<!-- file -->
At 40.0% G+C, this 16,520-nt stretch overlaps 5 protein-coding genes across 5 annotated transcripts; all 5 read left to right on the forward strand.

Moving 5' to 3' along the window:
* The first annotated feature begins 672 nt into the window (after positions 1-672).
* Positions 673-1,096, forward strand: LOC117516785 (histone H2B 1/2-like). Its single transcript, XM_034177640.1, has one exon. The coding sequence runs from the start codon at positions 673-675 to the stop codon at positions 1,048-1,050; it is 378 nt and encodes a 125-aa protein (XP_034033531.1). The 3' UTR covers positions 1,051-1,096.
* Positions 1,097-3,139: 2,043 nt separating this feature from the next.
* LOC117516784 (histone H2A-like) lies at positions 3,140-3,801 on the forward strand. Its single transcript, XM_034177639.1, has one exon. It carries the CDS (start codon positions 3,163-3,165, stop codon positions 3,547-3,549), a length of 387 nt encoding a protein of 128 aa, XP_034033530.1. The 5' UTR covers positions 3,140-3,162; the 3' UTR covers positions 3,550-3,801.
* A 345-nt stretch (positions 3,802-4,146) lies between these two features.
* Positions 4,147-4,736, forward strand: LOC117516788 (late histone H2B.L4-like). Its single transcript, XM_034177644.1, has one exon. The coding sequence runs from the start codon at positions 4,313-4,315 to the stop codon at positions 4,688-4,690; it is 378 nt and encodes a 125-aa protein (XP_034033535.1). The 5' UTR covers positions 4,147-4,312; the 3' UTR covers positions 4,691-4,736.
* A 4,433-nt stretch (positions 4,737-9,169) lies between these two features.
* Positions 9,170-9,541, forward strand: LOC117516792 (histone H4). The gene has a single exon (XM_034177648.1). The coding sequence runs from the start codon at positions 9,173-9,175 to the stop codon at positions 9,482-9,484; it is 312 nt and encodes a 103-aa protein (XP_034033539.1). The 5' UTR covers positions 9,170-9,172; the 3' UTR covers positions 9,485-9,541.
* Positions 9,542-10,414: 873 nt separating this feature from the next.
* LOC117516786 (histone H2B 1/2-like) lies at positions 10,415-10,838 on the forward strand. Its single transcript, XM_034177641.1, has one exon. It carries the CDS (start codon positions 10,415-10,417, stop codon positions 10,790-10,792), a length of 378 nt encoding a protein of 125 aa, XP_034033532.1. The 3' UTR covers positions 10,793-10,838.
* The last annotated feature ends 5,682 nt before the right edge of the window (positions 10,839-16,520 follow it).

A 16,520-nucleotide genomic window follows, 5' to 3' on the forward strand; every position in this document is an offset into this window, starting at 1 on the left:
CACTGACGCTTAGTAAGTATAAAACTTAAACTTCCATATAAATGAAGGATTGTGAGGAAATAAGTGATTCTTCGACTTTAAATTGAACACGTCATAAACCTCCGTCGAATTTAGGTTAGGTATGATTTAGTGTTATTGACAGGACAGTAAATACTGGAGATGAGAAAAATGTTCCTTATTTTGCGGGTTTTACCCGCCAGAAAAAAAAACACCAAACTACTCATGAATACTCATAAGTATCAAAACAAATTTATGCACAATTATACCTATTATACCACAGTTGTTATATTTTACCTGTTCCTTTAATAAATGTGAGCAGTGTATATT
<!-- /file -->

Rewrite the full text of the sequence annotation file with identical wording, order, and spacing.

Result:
At 40.0% G+C, this 16,520-nt stretch overlaps 5 protein-coding genes across 5 annotated transcripts; all 5 read left to right on the forward strand.

Moving 5' to 3' along the window:
* The first annotated feature begins 672 nt into the window (after positions 1-672).
* Positions 673-1,096, forward strand: LOC117516785 (histone H2B 1/2-like). Its single transcript, XM_034177640.1, has one exon. The coding sequence runs from the start codon at positions 673-675 to the stop codon at positions 1,048-1,050; it is 378 nt and encodes a 125-aa protein (XP_034033531.1). The 3' UTR covers positions 1,051-1,096.
* Positions 1,097-3,139: 2,043 nt separating this feature from the next.
* LOC117516784 (histone H2A-like) lies at positions 3,140-3,801 on the forward strand. Its single transcript, XM_034177639.1, has one exon. It carries the CDS (start codon positions 3,163-3,165, stop codon positions 3,547-3,549), a length of 387 nt encoding a protein of 128 aa, XP_034033530.1. The 5' UTR covers positions 3,140-3,162; the 3' UTR covers positions 3,550-3,801.
* A 345-nt stretch (positions 3,802-4,146) lies between these two features.
* Positions 4,147-4,736, forward strand: LOC117516788 (late histone H2B.L4-like). Its single transcript, XM_034177644.1, has one exon. The coding sequence runs from the start codon at positions 4,313-4,315 to the stop codon at positions 4,688-4,690; it is 378 nt and encodes a 125-aa protein (XP_034033535.1). The 5' UTR covers positions 4,147-4,312; the 3' UTR covers positions 4,691-4,736.
* A 4,433-nt stretch (positions 4,737-9,169) lies between these two features.
* Positions 9,170-9,541, forward strand: LOC117516792 (histone H4). The gene has a single exon (XM_034177648.1). The coding sequence runs from the start codon at positions 9,173-9,175 to the stop codon at positions 9,482-9,484; it is 312 nt and encodes a 103-aa protein (XP_034033539.1). The 5' UTR covers positions 9,170-9,172; the 3' UTR covers positions 9,485-9,541.
* Positions 9,542-10,414: 873 nt separating this feature from the next.
* LOC117516786 (histone H2B 1/2-like) lies at positions 10,415-10,838 on the forward strand. Its single transcript, XM_034177641.1, has one exon. It carries the CDS (start codon positions 10,415-10,417, stop codon positions 10,790-10,792), a length of 378 nt encoding a protein of 125 aa, XP_034033532.1. The 3' UTR covers positions 10,793-10,838.
* The last annotated feature ends 5,682 nt before the right edge of the window (positions 10,839-16,520 follow it).

A 16,520-nucleotide genomic window follows, 5' to 3' on the forward strand; every position in this document is an offset into this window, starting at 1 on the left:
CACTGACGCTTAGTAAGTATAAAACTTAAACTTCCATATAAATGAAGGATTGTGAGGAAATAAGTGATTCTTCGACTTTAAATTGAACACGTCATAAACCTCCGTCGAATTTAGGTTAGGTATGATTTAGTGTTATTGACAGGACAGTAAATACTGGAGATGAGAAAAATGTTCCTTATTTTGCGGGTTTTACCCGCCAGAAAAAAAAACACCAAACTACTCATGAATACTCATAAGTATCAAAACAAATTTATGCACAATTATACCTATTATACCACAGTTGTTATATTTTACCTGTTCCTTTAATAAATGTGAGCAGTGTATATT